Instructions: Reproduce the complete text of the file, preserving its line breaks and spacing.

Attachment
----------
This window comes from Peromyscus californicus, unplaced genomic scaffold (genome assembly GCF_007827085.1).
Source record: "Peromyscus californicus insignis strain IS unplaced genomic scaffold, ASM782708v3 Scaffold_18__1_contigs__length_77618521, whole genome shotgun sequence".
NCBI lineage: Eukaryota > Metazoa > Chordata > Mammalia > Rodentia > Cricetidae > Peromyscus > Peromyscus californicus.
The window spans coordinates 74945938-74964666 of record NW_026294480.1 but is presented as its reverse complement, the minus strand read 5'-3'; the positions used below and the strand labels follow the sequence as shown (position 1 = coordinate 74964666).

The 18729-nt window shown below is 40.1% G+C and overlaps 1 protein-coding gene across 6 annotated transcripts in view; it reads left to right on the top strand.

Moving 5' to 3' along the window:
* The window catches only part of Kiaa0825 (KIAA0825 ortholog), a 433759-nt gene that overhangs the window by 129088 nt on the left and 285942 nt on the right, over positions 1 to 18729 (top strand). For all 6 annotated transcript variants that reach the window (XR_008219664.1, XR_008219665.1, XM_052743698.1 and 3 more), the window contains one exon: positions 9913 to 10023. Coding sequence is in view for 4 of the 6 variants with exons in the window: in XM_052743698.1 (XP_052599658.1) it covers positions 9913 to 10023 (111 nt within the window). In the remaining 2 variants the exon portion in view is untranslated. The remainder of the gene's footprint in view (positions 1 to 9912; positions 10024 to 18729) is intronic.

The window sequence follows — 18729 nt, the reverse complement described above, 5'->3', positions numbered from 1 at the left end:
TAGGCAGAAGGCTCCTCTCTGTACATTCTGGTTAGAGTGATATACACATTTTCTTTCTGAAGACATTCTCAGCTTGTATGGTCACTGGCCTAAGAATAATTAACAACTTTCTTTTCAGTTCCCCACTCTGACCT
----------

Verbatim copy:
This window comes from Peromyscus californicus, unplaced genomic scaffold (genome assembly GCF_007827085.1).
Source record: "Peromyscus californicus insignis strain IS unplaced genomic scaffold, ASM782708v3 Scaffold_18__1_contigs__length_77618521, whole genome shotgun sequence".
NCBI lineage: Eukaryota > Metazoa > Chordata > Mammalia > Rodentia > Cricetidae > Peromyscus > Peromyscus californicus.
The window spans coordinates 74945938-74964666 of record NW_026294480.1 but is presented as its reverse complement, the minus strand read 5'-3'; the positions used below and the strand labels follow the sequence as shown (position 1 = coordinate 74964666).

The 18729-nt window shown below is 40.1% G+C and overlaps 1 protein-coding gene across 6 annotated transcripts in view; it reads left to right on the top strand.

Moving 5' to 3' along the window:
* The window catches only part of Kiaa0825 (KIAA0825 ortholog), a 433759-nt gene that overhangs the window by 129088 nt on the left and 285942 nt on the right, over positions 1 to 18729 (top strand). For all 6 annotated transcript variants that reach the window (XR_008219664.1, XR_008219665.1, XM_052743698.1 and 3 more), the window contains one exon: positions 9913 to 10023. Coding sequence is in view for 4 of the 6 variants with exons in the window: in XM_052743698.1 (XP_052599658.1) it covers positions 9913 to 10023 (111 nt within the window). In the remaining 2 variants the exon portion in view is untranslated. The remainder of the gene's footprint in view (positions 1 to 9912; positions 10024 to 18729) is intronic.

The window sequence follows — 18729 nt, the reverse complement described above, 5'->3', positions numbered from 1 at the left end:
TAGGCAGAAGGCTCCTCTCTGTACATTCTGGTTAGAGTGATATACACATTTTCTTTCTGAAGACATTCTCAGCTTGTATGGTCACTGGCCTAAGAATAATTAACAACTTTCTTTTCAGTTCCCCACTCTGACCT